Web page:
Righetti ready to put pitching staff to work 

It was a surprisingly easy answer for Giants pitching coach Dave Righetti to give.

When asked which career accomplishment ranked higher, pitching a no-hitter on the Fourth of July against the Boston Red Sox in Yankee Stadium in 1983 or coaching a pitching staff to a world championship, Righetti didn’t hesitate.

“The no-hitter is an important one-day feat,” Righetti replied. “But to do this [help win a world championship] for my hometown team, it’s awesome and definitely ranks higher.”

The 52-year-old native of San Jose and alum of Pioneer High School, who has been the Giants’ pitching coach since 2000, grew up rooting for the Giants and the A’s and eventually wound up pitching for both teams during his playing career.

So being a part of the first Giants team to win the World Series in San Francisco, the Giants won five championships while based in New York, is very special to Righetti.

“I still pinch myself every once in awhile,” Righetti said. “It just gave me a chill when you put it like that.”

Like the rest of the team, Righetti has spent the offseason enjoying the fruits of their 2010 labors, but as a coach, he is already looking ahead to the upcoming defense of their title. Combining the regular and postseasons, the Giants’ pitching staff piled up nearly 1,600 innings of work over 177 games.

“They had a long year,” Righetti said. “Most of them haven’t been through that before. It’s something we’ll talk about and certainly will be watching.”

But Righetti isn’t so much worried about the shorter turnaround the Giants have opposed to most of the other teams, nor does he think any arm issues will arise early in the upcoming season.

“If any problems pop up, it will be later in the season,” Righetti said. “We’ll have to see if they develop any issues in the shoulder or elbow joints. We just need to keep an eye on that.”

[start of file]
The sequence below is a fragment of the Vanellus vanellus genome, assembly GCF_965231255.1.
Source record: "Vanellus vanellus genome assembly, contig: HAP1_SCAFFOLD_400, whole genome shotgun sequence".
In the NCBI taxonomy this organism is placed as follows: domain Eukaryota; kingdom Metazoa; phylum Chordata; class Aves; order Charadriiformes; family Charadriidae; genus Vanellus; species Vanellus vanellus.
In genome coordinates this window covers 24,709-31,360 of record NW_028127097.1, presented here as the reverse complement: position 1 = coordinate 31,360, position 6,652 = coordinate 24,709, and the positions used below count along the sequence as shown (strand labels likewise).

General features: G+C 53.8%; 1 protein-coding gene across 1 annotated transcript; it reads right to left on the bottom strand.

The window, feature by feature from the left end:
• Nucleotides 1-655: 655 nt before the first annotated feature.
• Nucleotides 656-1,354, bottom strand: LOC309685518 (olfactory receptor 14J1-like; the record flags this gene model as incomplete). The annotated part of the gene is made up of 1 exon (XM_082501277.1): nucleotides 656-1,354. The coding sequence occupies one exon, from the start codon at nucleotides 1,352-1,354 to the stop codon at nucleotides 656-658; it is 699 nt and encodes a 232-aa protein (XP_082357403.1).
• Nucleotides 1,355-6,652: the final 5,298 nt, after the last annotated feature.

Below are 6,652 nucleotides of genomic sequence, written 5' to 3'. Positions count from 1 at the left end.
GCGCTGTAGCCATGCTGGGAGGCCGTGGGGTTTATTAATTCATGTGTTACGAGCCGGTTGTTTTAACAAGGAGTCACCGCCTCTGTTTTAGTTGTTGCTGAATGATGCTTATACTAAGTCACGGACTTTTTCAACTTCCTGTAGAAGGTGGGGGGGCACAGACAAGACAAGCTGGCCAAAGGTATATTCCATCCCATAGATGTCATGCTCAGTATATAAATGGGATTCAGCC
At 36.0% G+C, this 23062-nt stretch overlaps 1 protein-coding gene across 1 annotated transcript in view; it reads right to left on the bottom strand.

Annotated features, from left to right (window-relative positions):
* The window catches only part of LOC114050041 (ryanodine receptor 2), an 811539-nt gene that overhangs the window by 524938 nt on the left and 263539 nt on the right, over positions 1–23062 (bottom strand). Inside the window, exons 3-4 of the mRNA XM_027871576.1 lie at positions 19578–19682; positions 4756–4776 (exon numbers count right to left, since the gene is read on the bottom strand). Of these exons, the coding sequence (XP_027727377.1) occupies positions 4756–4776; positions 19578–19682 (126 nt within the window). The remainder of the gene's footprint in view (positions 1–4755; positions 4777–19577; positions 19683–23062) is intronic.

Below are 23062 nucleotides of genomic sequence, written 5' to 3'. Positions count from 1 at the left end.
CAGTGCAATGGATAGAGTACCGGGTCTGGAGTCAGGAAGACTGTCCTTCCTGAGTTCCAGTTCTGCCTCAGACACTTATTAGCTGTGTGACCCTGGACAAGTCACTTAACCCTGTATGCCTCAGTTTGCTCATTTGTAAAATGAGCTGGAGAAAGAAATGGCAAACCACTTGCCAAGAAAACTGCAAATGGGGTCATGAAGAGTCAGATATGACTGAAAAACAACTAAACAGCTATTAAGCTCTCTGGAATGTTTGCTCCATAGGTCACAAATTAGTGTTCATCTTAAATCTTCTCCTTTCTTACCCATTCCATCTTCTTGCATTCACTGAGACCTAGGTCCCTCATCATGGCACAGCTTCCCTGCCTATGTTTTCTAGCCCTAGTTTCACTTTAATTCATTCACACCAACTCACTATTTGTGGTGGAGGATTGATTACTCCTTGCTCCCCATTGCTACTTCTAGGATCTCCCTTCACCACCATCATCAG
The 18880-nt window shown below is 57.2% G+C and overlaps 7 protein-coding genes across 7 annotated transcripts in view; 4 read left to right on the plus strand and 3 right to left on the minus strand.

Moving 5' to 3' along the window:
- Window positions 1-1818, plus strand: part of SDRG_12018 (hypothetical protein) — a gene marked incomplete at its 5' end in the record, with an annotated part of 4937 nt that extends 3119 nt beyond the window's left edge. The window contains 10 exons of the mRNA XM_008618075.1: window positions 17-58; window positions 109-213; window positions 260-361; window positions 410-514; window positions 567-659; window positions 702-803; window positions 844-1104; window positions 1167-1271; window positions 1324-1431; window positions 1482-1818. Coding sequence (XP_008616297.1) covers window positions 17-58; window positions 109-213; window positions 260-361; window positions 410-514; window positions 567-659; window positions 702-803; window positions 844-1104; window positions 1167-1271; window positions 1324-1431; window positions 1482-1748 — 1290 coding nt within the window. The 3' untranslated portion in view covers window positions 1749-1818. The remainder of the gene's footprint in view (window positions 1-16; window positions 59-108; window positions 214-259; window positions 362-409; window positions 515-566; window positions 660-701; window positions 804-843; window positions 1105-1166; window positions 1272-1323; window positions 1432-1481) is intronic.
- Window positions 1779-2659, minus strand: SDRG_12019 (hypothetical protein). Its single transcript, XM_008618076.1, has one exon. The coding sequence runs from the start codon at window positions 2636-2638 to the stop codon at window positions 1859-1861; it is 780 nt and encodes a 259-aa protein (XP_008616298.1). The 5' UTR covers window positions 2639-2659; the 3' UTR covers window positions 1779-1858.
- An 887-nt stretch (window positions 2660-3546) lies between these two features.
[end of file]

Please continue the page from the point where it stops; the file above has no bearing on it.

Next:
Two pitchers, Matt Cain and Tim Lincecum each surpassed 200 innings last year, while Barry Zito and Jonathan Sanchez each threw more than 190. In game appearances, Brian Wilson and Javier Lopez each surpassed 70 while Sergio Romo had 68.

“200/70 are really just psychological numbers,” Righetti said. “But pitchers do think about them. You just have to get ready and either you handle it or you know someone else will be brought in who can.”

Righetti credited the Giants’ front office for putting together an incredible staff.

“They really put this whole team together very well,” Righetti said. “They’ve given us this chance to do this.”

As for the future, Righetti will remain as the Giants’ pitching coach but wouldn’t mind putting on the manager’s hat one day.

“Certainly, you want to be a manager at this level,” Righetti said. “Maybe first I’ll move up to bench coach and manage in the minors.”

But first, Righetti wants to see if he and his pitchers can duplicate last year’s results in 2011.   

“It all comes down to their arms,” Righetti said.

A taxing title

The Giants’ pitching staff endured a much longer season than normal while capturing the World Series title.

1,600 Innings Giants pitchers threw over the 2010 regular season and postseason

4 Giants pitchers that started 33 regular-season games: Tim Lincecum, Matt Cain, Barry Zito and Jonathan Sanchez

4 Giants pitchers who threw more than 190 innings: Tim Lincecum, Matt Cain, Barry Zito and Jonathan Sanchez

1,331 Combined strikeouts by the Giants’ pitching in the 2010 regular season

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